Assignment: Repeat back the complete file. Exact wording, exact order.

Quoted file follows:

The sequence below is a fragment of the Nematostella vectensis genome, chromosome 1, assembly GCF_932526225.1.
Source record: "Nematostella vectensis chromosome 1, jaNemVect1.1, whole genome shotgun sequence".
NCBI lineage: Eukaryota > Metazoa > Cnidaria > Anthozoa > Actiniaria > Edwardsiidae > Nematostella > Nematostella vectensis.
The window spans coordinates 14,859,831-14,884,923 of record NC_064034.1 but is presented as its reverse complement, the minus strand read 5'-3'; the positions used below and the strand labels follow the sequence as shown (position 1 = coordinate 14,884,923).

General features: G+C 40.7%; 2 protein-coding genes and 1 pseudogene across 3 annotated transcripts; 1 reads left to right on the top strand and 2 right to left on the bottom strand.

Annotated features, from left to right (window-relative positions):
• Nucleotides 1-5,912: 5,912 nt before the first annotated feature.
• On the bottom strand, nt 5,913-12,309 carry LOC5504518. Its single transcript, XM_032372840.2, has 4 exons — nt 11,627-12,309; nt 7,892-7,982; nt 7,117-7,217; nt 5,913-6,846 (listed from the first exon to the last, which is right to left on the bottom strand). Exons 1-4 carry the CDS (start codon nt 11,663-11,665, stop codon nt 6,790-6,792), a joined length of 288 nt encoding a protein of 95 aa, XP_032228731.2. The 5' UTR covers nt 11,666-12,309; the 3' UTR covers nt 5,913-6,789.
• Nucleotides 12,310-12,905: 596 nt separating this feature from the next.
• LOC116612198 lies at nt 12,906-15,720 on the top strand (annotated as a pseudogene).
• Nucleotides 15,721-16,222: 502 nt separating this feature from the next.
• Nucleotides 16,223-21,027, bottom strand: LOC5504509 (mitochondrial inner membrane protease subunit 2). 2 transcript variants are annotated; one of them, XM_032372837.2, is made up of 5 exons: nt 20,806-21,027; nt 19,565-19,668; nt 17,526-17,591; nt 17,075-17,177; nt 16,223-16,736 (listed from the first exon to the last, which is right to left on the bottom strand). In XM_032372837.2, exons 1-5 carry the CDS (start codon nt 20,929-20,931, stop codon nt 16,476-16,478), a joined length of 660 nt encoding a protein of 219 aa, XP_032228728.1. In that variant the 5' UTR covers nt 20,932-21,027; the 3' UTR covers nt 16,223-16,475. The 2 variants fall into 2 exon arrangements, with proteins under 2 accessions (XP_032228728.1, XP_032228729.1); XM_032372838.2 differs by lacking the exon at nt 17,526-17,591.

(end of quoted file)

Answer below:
The sequence below is a fragment of the Nematostella vectensis genome, chromosome 1, assembly GCF_932526225.1.
Source record: "Nematostella vectensis chromosome 1, jaNemVect1.1, whole genome shotgun sequence".
NCBI lineage: Eukaryota > Metazoa > Cnidaria > Anthozoa > Actiniaria > Edwardsiidae > Nematostella > Nematostella vectensis.
The window spans coordinates 14,859,831-14,884,923 of record NC_064034.1 but is presented as its reverse complement, the minus strand read 5'-3'; the positions used below and the strand labels follow the sequence as shown (position 1 = coordinate 14,884,923).

General features: G+C 40.7%; 2 protein-coding genes and 1 pseudogene across 3 annotated transcripts; 1 reads left to right on the top strand and 2 right to left on the bottom strand.

Annotated features, from left to right (window-relative positions):
• Nucleotides 1-5,912: 5,912 nt before the first annotated feature.
• On the bottom strand, nt 5,913-12,309 carry LOC5504518. Its single transcript, XM_032372840.2, has 4 exons — nt 11,627-12,309; nt 7,892-7,982; nt 7,117-7,217; nt 5,913-6,846 (listed from the first exon to the last, which is right to left on the bottom strand). Exons 1-4 carry the CDS (start codon nt 11,663-11,665, stop codon nt 6,790-6,792), a joined length of 288 nt encoding a protein of 95 aa, XP_032228731.2. The 5' UTR covers nt 11,666-12,309; the 3' UTR covers nt 5,913-6,789.
• Nucleotides 12,310-12,905: 596 nt separating this feature from the next.
• LOC116612198 lies at nt 12,906-15,720 on the top strand (annotated as a pseudogene).
• Nucleotides 15,721-16,222: 502 nt separating this feature from the next.
• Nucleotides 16,223-21,027, bottom strand: LOC5504509 (mitochondrial inner membrane protease subunit 2). 2 transcript variants are annotated; one of them, XM_032372837.2, is made up of 5 exons: nt 20,806-21,027; nt 19,565-19,668; nt 17,526-17,591; nt 17,075-17,177; nt 16,223-16,736 (listed from the first exon to the last, which is right to left on the bottom strand). In XM_032372837.2, exons 1-5 carry the CDS (start codon nt 20,929-20,931, stop codon nt 16,476-16,478), a joined length of 660 nt encoding a protein of 219 aa, XP_032228728.1. In that variant the 5' UTR covers nt 20,932-21,027; the 3' UTR covers nt 16,223-16,475. The 2 variants fall into 2 exon arrangements, with proteins under 2 accessions (XP_032228728.1, XP_032228729.1); XM_032372838.2 differs by lacking the exon at nt 17,526-17,591.